Find friends with children the same age and take turns in giving one another the afternoon off. Take your afternoon even if you don't think you need it, because your children do need the experience, insuring them against the time when you suddenly can't be there.

Remember that your duty to the children is not to get them to sixteen quite untouched by any harm, your duty to them is to get them to sixteen able to cope with whatever life throws at them. And sadly, many children will inevitably have to face difficulties earlier. Instinct may say shield children from everything you can, but the better protection is the harder route of helping them to learn to cope.
posted by Idcoytco at 3:14 PM on July 1, 2010 [2 favorites]

Oh man. Hard one.

Being around other people was the only thing that helps me. Libraries (but don't count on browsing for yourself). Grocery store trips. Parks. Grandma's. Public pools or spraygrounds. Aimless car driving if nothing else sufficed.

And McDonald's indoor play areas are an idea I wish every other restaurant (with better food) would copy. My kid would play safely for an hour or more with other kids while I read the paper and drank free Diet Coke refills (they can't make you buy the actual food, after all).

I am not good at small child play. Just not a talent I have. So I can handle one maybe two mommy and kid games but then I need him to play by himself or with me as passive observer. Which mostly seems ok with him.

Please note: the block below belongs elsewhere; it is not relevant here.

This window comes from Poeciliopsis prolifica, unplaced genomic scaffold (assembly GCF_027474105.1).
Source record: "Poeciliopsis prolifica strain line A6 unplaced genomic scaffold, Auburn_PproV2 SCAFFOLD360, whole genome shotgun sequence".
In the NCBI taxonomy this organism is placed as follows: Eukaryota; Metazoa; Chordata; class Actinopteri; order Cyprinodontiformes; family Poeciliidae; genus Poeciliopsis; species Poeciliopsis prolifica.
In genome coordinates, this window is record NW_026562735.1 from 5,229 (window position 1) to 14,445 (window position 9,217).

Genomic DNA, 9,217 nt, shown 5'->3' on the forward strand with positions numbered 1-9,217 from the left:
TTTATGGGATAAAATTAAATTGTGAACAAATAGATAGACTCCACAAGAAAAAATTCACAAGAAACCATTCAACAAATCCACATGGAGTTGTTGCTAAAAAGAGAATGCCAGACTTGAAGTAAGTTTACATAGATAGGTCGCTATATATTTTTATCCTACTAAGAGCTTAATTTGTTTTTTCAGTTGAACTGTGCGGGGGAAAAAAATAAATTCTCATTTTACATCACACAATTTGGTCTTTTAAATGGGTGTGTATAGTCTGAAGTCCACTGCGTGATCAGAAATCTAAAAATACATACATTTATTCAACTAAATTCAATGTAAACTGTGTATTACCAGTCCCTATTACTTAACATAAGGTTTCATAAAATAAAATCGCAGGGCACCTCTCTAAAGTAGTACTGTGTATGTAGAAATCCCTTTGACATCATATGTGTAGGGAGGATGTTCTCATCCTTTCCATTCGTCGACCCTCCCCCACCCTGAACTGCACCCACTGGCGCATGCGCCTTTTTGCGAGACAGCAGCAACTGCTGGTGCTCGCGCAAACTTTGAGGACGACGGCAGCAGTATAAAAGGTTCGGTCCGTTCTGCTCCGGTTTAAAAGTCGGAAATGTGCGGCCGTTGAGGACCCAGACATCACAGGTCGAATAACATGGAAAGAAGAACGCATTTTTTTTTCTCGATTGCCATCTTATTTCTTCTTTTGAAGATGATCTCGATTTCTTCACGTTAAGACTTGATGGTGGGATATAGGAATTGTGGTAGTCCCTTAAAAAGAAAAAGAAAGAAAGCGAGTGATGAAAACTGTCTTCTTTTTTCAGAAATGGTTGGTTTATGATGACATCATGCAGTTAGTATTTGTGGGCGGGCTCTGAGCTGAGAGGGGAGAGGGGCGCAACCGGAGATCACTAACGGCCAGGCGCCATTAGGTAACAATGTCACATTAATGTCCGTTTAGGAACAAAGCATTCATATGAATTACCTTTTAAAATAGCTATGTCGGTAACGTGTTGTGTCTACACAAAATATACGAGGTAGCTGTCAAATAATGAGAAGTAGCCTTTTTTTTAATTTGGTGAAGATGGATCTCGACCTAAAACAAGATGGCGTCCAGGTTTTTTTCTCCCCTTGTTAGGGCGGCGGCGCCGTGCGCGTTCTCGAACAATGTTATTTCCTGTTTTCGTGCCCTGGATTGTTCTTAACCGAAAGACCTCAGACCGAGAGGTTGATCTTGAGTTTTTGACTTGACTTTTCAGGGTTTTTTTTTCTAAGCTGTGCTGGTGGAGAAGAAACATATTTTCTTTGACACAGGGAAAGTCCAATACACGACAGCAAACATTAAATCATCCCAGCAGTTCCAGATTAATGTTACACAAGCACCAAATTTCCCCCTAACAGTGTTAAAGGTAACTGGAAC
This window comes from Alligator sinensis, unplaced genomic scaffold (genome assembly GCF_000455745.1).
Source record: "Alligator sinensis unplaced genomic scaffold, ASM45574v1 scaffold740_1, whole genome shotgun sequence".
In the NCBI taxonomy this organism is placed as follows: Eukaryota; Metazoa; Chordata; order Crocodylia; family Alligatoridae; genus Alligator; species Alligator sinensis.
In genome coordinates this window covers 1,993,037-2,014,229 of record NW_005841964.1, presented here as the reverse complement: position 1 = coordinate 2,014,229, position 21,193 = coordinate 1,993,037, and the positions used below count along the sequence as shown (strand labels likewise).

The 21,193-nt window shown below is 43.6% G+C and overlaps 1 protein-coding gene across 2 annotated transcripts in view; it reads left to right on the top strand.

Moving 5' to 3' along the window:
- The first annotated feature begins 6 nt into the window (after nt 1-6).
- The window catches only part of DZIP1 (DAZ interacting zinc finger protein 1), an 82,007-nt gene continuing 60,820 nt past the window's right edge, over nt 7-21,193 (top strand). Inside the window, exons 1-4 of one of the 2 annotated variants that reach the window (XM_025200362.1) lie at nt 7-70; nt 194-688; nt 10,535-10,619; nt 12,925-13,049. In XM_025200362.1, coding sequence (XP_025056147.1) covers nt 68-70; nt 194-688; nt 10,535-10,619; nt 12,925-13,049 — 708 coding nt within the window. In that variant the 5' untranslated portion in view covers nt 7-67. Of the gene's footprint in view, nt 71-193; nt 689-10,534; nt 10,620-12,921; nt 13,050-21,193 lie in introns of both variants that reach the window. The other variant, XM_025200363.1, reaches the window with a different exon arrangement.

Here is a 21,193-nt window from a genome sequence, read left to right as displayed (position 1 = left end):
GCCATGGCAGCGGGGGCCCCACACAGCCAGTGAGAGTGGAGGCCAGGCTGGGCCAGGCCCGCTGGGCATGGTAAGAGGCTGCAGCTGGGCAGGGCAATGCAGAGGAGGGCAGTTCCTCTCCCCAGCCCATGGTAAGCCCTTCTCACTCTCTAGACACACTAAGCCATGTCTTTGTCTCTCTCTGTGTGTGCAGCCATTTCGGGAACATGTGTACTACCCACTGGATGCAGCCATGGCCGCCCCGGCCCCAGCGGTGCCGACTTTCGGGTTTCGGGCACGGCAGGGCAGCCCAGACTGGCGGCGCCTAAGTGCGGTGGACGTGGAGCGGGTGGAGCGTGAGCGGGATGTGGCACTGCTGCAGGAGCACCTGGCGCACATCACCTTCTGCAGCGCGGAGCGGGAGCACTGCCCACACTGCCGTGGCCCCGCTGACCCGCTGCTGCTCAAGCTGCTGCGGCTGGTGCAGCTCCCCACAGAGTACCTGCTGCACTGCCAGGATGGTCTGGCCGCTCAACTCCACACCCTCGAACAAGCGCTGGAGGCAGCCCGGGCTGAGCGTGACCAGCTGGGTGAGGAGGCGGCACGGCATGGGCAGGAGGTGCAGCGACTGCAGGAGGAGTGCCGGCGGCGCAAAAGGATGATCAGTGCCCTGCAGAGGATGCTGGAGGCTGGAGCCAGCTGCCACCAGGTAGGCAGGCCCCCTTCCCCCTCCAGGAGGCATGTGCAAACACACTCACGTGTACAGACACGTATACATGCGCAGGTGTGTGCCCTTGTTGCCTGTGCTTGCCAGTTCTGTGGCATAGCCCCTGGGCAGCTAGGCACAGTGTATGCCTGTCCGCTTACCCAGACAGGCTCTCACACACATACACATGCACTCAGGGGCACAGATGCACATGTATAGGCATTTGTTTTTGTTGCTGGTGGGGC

Here's the thing; it's ok to step back. To say "Mommy is going to lie on the couch for a minute." To take the child into the bathroom and let them play on the floor while you take a much-needed 10 minute shower.

But you really sound like you need time off. Are there any options--mother's day outs, for example? Those aren't super expensive, and you and your kids can get a break from each other.
posted by emjaybee at 5:42 PM on July 1, 2010

After our kids stopped taking naps, we figured all was lost: The day, previously divided into pre-nap and post-nap insanity, was now going to be one long slog to the madhouse. But as it turns out, naptime is more about the time, than the nap. The kids go to their rooms, read, listen to music, bang on toys, sing songs that are wildly distorted by the baby monitor...and there's a break, right there in the middle of the day, where we'd expected none. It's part of their routine, and it turns out they need it--days where they don't get some alone time are much crazier.

Things that by all rights should be a grind, can be a little more you-time, too. This is a stupid example, but doing the dishes is one of my favorite chores now, because it bores the kids that I'm in there having to focus on something other than they go read or play with puppets or something, giving me a few precious minutes to stare out the window and think.

As for creative endeavors and conversation that isn't all about whatever character they've currently imprinted on...I'm not to that part yet. But I do get to stare out the window!